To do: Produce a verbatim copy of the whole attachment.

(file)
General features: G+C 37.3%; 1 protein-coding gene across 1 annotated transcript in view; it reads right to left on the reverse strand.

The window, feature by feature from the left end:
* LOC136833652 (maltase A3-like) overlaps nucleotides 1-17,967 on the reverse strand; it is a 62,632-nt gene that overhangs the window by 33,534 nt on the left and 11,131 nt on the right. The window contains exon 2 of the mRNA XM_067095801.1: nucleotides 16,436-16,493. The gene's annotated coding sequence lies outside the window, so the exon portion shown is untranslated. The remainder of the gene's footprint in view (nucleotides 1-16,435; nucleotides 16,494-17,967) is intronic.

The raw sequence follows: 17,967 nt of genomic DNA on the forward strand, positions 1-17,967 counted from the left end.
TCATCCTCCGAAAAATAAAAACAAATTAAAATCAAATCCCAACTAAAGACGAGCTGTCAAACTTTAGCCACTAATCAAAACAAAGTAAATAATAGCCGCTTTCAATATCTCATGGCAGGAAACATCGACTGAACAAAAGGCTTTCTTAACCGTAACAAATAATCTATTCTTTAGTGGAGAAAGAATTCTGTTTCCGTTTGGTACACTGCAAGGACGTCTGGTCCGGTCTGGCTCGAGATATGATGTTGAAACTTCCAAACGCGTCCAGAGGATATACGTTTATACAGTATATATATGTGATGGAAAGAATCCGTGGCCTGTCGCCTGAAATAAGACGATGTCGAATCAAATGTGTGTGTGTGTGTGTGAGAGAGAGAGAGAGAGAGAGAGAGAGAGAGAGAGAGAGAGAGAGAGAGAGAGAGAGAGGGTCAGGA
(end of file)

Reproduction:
General features: G+C 37.3%; 1 protein-coding gene across 1 annotated transcript in view; it reads right to left on the reverse strand.

The window, feature by feature from the left end:
* LOC136833652 (maltase A3-like) overlaps nucleotides 1-17,967 on the reverse strand; it is a 62,632-nt gene that overhangs the window by 33,534 nt on the left and 11,131 nt on the right. The window contains exon 2 of the mRNA XM_067095801.1: nucleotides 16,436-16,493. The gene's annotated coding sequence lies outside the window, so the exon portion shown is untranslated. The remainder of the gene's footprint in view (nucleotides 1-16,435; nucleotides 16,494-17,967) is intronic.

The raw sequence follows: 17,967 nt of genomic DNA on the forward strand, positions 1-17,967 counted from the left end.
TCATCCTCCGAAAAATAAAAACAAATTAAAATCAAATCCCAACTAAAGACGAGCTGTCAAACTTTAGCCACTAATCAAAACAAAGTAAATAATAGCCGCTTTCAATATCTCATGGCAGGAAACATCGACTGAACAAAAGGCTTTCTTAACCGTAACAAATAATCTATTCTTTAGTGGAGAAAGAATTCTGTTTCCGTTTGGTACACTGCAAGGACGTCTGGTCCGGTCTGGCTCGAGATATGATGTTGAAACTTCCAAACGCGTCCAGAGGATATACGTTTATACAGTATATATATGTGATGGAAAGAATCCGTGGCCTGTCGCCTGAAATAAGACGATGTCGAATCAAATGTGTGTGTGTGTGTGTGAGAGAGAGAGAGAGAGAGAGAGAGAGAGAGAGAGAGAGAGAGAGAGAGAGAGAGAGAGGGTCAGGA